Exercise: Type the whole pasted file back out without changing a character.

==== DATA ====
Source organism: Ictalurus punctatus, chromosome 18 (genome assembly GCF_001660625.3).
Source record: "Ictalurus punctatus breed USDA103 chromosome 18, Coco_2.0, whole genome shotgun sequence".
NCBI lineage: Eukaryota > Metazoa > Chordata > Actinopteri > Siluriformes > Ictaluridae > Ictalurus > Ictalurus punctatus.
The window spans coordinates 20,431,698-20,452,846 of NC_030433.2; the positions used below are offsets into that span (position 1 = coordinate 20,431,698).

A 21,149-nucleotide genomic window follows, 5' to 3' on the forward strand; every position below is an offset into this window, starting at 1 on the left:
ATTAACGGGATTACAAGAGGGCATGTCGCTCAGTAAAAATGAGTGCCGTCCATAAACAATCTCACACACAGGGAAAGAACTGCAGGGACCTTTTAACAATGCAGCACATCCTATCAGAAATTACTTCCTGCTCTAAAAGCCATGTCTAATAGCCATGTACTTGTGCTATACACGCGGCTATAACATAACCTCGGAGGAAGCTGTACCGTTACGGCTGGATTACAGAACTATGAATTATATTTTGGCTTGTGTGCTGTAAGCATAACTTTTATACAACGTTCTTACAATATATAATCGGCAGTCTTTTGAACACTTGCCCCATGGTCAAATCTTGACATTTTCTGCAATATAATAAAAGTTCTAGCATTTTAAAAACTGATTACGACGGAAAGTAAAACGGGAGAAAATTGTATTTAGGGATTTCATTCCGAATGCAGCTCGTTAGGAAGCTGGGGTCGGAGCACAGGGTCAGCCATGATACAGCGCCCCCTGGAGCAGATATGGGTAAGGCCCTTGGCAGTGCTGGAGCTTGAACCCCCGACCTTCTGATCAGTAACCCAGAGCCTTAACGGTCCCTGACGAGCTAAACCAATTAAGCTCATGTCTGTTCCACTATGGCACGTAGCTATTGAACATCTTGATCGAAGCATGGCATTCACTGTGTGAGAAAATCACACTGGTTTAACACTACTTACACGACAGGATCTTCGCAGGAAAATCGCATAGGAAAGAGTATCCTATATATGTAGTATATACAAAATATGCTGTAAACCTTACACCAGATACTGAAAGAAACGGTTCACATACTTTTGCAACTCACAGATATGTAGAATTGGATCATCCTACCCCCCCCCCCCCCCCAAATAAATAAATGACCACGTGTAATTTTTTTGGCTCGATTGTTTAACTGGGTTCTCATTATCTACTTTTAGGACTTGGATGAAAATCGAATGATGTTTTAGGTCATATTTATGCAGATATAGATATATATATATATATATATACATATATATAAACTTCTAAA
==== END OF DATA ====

Source organism: Ictalurus punctatus, chromosome 18 (genome assembly GCF_001660625.3).
Source record: "Ictalurus punctatus breed USDA103 chromosome 18, Coco_2.0, whole genome shotgun sequence".
NCBI lineage: Eukaryota > Metazoa > Chordata > Actinopteri > Siluriformes > Ictaluridae > Ictalurus > Ictalurus punctatus.
The window spans coordinates 20,431,698-20,452,846 of NC_030433.2; the positions used below are offsets into that span (position 1 = coordinate 20,431,698).

A 21,149-nucleotide genomic window follows, 5' to 3' on the forward strand; every position below is an offset into this window, starting at 1 on the left:
ATTAACGGGATTACAAGAGGGCATGTCGCTCAGTAAAAATGAGTGCCGTCCATAAACAATCTCACACACAGGGAAAGAACTGCAGGGACCTTTTAACAATGCAGCACATCCTATCAGAAATTACTTCCTGCTCTAAAAGCCATGTCTAATAGCCATGTACTTGTGCTATACACGCGGCTATAACATAACCTCGGAGGAAGCTGTACCGTTACGGCTGGATTACAGAACTATGAATTATATTTTGGCTTGTGTGCTGTAAGCATAACTTTTATACAACGTTCTTACAATATATAATCGGCAGTCTTTTGAACACTTGCCCCATGGTCAAATCTTGACATTTTCTGCAATATAATAAAAGTTCTAGCATTTTAAAAACTGATTACGACGGAAAGTAAAACGGGAGAAAATTGTATTTAGGGATTTCATTCCGAATGCAGCTCGTTAGGAAGCTGGGGTCGGAGCACAGGGTCAGCCATGATACAGCGCCCCCTGGAGCAGATATGGGTAAGGCCCTTGGCAGTGCTGGAGCTTGAACCCCCGACCTTCTGATCAGTAACCCAGAGCCTTAACGGTCCCTGACGAGCTAAACCAATTAAGCTCATGTCTGTTCCACTATGGCACGTAGCTATTGAACATCTTGATCGAAGCATGGCATTCACTGTGTGAGAAAATCACACTGGTTTAACACTACTTACACGACAGGATCTTCGCAGGAAAATCGCATAGGAAAGAGTATCCTATATATGTAGTATATACAAAATATGCTGTAAACCTTACACCAGATACTGAAAGAAACGGTTCACATACTTTTGCAACTCACAGATATGTAGAATTGGATCATCCTACCCCCCCCCCCCCCCCAAATAAATAAATGACCACGTGTAATTTTTTTGGCTCGATTGTTTAACTGGGTTCTCATTATCTACTTTTAGGACTTGGATGAAAATCGAATGATGTTTTAGGTCATATTTATGCAGATATAGATATATATATATATATATATACATATATATAAACTTCTAAA